Why is this? Over the years we have witnessed the emergence of ‘Entitlement Syndrome’ which is when someone thinks about what they are entitled to before they consider anyone or anything else. Entitlement Syndrome has also led to a cultural change in many organisations with staff having highly unreasonable expectations about their entitlements. An attitude of entitlement shows up as a lack of gratitude and personal responsibility, which leads to a lack of satisfaction and an overarching propensity to blame others when things are not going the way they would like them to. Behaviours demonstrated include common use of the phrases “it’s not my job so I’m not going to do it” or “it’s not my fault, the managers don’t know what they are doing”.
When these negative attitudes become evident in a workplace, addressing them is important. There have been numerous reports written about how to engage staff with the view that if you keep staff happy you will have a productive business.Over the years we have continued to witnessed the emergence of ‘Entitlement Syndrome’. Almost all organisations have heard of, or currently implement, some form of Staff Engagement Survey.
The objective of these surveys was to assist management to understand the views and opinions of staff. They could then take action, as a result of the feedback, to keep staff happy and increase retention and job satisfaction. The number of staff who participate in these Staff Engagement Surveys and what they say about the organisation and its leaders determines the engagement percentage reported back to executives and boards. The major problem with these surveys is they are not correlated with actions or measurable outcomes in terms of how staff are engaged in the organisation. The improvement in outcomes derived from high levels of engagement among staff are dependent on the quality of action planning that the organisation undertakes after the results are provided.
If I had a dollar for every time I‘ve heard that no action has been taken in response to these surveys or I hear a CEO rant on the lack of value of these surveys because of their ineffectiveness at causing culture change, I would be rich! In a report published (2015) about staff engagement surveys, Deloitte went so far as to say that the once-a-year survey has become “perilously obsolete”. While Deloitte identified the problem, McKinsey found a possible solution in continuous shorter-term pinpointed surveys to gain company views and opinions from staff. Even organisations that develop and manage staff engagement surveys are now starting to reshape the model for gaining staff feedback through opinion and views. They do this on a more regular basis with a greater focus on actionable outcomes.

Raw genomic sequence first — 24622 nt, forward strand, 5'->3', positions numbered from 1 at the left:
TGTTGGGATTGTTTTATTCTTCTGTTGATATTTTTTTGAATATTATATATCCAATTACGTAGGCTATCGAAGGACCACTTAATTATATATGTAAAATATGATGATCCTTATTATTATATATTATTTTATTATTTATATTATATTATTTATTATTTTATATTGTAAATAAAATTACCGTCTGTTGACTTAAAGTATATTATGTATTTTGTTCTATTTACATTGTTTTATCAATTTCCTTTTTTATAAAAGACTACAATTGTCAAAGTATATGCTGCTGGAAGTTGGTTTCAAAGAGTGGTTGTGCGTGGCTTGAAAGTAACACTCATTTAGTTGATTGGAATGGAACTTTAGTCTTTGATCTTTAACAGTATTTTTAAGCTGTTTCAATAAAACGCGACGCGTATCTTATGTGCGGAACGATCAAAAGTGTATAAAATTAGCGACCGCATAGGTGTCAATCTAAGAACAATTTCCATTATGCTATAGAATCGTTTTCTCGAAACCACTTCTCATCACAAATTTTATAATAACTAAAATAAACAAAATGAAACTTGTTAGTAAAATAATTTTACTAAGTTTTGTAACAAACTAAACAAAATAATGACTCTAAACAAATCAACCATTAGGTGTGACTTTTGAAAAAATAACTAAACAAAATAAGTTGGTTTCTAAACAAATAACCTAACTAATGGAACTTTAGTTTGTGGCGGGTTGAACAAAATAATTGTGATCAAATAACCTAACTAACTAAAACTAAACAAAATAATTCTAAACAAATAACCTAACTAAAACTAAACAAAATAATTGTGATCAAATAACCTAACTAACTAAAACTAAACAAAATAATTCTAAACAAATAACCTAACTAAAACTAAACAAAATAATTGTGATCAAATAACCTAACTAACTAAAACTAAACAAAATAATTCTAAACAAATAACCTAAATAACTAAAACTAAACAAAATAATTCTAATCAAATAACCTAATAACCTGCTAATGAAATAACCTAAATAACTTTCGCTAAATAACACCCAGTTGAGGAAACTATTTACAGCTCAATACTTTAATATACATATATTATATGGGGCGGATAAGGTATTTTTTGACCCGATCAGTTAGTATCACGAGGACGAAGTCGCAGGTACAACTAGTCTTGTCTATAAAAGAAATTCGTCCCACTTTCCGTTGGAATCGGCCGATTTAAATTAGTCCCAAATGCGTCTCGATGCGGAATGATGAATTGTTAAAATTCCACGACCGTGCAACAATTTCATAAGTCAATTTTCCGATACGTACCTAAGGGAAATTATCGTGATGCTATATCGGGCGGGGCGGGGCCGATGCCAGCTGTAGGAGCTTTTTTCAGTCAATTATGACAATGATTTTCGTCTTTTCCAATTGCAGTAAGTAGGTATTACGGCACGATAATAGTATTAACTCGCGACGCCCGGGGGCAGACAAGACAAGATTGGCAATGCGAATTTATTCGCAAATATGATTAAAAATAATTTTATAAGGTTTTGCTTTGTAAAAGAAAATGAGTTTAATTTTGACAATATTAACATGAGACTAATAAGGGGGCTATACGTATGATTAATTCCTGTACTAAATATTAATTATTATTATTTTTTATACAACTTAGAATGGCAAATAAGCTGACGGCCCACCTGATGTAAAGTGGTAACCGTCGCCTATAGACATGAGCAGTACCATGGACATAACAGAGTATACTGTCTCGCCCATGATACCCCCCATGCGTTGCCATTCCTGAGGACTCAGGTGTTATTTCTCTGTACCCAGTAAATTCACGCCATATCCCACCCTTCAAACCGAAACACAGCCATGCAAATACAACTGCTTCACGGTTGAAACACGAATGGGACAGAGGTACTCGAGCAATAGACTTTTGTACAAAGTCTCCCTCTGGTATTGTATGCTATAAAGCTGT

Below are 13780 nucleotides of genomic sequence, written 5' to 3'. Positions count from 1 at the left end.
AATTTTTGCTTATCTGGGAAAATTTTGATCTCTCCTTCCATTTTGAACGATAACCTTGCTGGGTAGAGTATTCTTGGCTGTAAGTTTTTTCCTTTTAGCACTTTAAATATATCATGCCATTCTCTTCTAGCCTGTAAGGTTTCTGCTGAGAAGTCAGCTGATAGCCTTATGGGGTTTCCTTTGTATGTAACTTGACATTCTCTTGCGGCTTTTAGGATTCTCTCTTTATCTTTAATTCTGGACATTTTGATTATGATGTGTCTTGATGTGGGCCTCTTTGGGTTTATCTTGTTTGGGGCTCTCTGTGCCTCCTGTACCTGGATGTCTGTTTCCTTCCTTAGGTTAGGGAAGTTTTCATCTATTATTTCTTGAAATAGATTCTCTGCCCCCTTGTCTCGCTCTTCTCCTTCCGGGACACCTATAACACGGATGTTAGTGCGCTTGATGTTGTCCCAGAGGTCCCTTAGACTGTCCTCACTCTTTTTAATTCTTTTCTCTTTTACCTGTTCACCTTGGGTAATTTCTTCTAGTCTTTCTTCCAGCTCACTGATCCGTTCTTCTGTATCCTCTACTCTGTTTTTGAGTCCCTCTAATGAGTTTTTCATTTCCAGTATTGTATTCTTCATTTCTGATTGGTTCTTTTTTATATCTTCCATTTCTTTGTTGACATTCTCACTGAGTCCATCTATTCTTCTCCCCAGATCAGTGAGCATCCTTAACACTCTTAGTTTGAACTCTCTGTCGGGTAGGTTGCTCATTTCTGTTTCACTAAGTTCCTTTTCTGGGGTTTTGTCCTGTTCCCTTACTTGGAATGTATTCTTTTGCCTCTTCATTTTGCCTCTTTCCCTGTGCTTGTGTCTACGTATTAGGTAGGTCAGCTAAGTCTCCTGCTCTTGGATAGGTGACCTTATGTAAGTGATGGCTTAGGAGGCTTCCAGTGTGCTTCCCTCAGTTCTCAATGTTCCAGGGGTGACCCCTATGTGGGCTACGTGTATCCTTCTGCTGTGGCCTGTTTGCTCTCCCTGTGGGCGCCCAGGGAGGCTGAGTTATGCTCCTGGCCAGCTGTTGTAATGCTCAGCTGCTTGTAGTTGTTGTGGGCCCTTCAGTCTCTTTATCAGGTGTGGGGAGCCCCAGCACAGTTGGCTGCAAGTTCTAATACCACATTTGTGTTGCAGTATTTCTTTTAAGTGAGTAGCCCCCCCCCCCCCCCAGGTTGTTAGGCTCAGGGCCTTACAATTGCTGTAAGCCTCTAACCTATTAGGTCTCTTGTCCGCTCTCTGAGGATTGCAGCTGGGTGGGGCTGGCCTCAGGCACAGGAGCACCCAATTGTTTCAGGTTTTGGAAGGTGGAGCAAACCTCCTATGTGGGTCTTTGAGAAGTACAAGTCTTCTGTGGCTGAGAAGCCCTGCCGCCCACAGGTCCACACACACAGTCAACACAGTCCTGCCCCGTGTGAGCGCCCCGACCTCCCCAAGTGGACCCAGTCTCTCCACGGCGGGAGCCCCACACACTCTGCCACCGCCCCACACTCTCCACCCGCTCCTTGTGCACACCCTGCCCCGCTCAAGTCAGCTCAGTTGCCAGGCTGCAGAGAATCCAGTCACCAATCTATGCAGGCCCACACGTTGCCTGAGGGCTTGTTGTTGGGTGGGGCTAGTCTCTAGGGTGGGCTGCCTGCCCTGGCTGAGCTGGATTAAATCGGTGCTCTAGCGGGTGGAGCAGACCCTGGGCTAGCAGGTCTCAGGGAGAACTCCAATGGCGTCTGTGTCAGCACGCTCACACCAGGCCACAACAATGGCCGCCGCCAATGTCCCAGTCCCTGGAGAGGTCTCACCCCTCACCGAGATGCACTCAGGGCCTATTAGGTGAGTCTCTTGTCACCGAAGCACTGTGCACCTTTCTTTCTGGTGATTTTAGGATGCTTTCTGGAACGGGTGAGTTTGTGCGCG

But herein lies the challenge. Many leaders don’t realise that staff engagement surveys are one of the very reasons that a culture of entitlement exists. Of even greater concern is the realisation that such surveys contribute to higher claims of bullying and harassment, larger workers compensation claims, increased sick and stress leave, and more litigation. Executives typically send engagement surveys to measure opinions on:
- Opportunities for advancement
- Opportunities for recognition
- Pay and benefits
- Position descriptions
- Opportunities for training and development
- How they find their leadership team
- Whether they are happy with their work environment
All these questions ask staff if they want more or less of something and encourage people to reflect on what’s in it for them. The questions are aimed at hearing the views and opinions of what staff want that would make them happier, or how the company can best meet their personal needs.
In a culture of entitlement it is highly likely there will be more cases of:
- Lower individual self-worth, which comes as a result of feeling like your needs are not being met
- Higher reports of job dissatisfaction when people’s views on their own entitlements are not being realised by the company
- Less personal accountability and higher incidences of blaming others.
The outcome? Less workplace harmony and productivity. It is essential that leaders understand the harmful impact engagement surveys can have by reinforcing self entitlement rather than staff collectively achieving the vision of a company’s desired cultural state.